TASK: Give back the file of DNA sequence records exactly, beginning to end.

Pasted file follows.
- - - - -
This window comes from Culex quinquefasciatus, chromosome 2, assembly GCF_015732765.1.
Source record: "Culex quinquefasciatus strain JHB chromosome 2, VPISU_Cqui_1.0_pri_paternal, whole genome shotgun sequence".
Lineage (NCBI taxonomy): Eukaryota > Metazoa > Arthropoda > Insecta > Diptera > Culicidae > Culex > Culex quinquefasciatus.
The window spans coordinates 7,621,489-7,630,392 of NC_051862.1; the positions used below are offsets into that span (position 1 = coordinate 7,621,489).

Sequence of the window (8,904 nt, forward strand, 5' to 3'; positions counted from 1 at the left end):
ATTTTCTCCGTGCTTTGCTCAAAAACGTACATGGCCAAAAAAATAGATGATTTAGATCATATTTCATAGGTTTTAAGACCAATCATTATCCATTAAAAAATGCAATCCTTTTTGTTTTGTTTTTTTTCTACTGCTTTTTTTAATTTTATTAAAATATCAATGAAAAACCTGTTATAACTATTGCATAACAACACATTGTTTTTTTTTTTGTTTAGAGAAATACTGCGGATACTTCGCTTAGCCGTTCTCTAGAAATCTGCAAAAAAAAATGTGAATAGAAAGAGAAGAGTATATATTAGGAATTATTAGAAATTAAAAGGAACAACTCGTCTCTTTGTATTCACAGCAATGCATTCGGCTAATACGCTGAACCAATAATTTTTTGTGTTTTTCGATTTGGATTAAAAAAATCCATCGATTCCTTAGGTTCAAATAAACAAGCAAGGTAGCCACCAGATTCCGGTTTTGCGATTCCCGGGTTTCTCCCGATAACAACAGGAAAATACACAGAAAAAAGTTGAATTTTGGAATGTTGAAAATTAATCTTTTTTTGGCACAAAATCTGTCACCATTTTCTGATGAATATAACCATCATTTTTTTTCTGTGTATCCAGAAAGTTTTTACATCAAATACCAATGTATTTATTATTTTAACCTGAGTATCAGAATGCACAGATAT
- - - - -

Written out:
This window comes from Culex quinquefasciatus, chromosome 2, assembly GCF_015732765.1.
Source record: "Culex quinquefasciatus strain JHB chromosome 2, VPISU_Cqui_1.0_pri_paternal, whole genome shotgun sequence".
Lineage (NCBI taxonomy): Eukaryota > Metazoa > Arthropoda > Insecta > Diptera > Culicidae > Culex > Culex quinquefasciatus.
The window spans coordinates 7,621,489-7,630,392 of NC_051862.1; the positions used below are offsets into that span (position 1 = coordinate 7,621,489).

Sequence of the window (8,904 nt, forward strand, 5' to 3'; positions counted from 1 at the left end):
ATTTTCTCCGTGCTTTGCTCAAAAACGTACATGGCCAAAAAAATAGATGATTTAGATCATATTTCATAGGTTTTAAGACCAATCATTATCCATTAAAAAATGCAATCCTTTTTGTTTTGTTTTTTTTCTACTGCTTTTTTTAATTTTATTAAAATATCAATGAAAAACCTGTTATAACTATTGCATAACAACACATTGTTTTTTTTTTTGTTTAGAGAAATACTGCGGATACTTCGCTTAGCCGTTCTCTAGAAATCTGCAAAAAAAAATGTGAATAGAAAGAGAAGAGTATATATTAGGAATTATTAGAAATTAAAAGGAACAACTCGTCTCTTTGTATTCACAGCAATGCATTCGGCTAATACGCTGAACCAATAATTTTTTGTGTTTTTCGATTTGGATTAAAAAAATCCATCGATTCCTTAGGTTCAAATAAACAAGCAAGGTAGCCACCAGATTCCGGTTTTGCGATTCCCGGGTTTCTCCCGATAACAACAGGAAAATACACAGAAAAAAGTTGAATTTTGGAATGTTGAAAATTAATCTTTTTTTGGCACAAAATCTGTCACCATTTTCTGATGAATATAACCATCATTTTTTTTCTGTGTATCCAGAAAGTTTTTACATCAAATACCAATGTATTTATTATTTTAACCTGAGTATCAGAATGCACAGATAT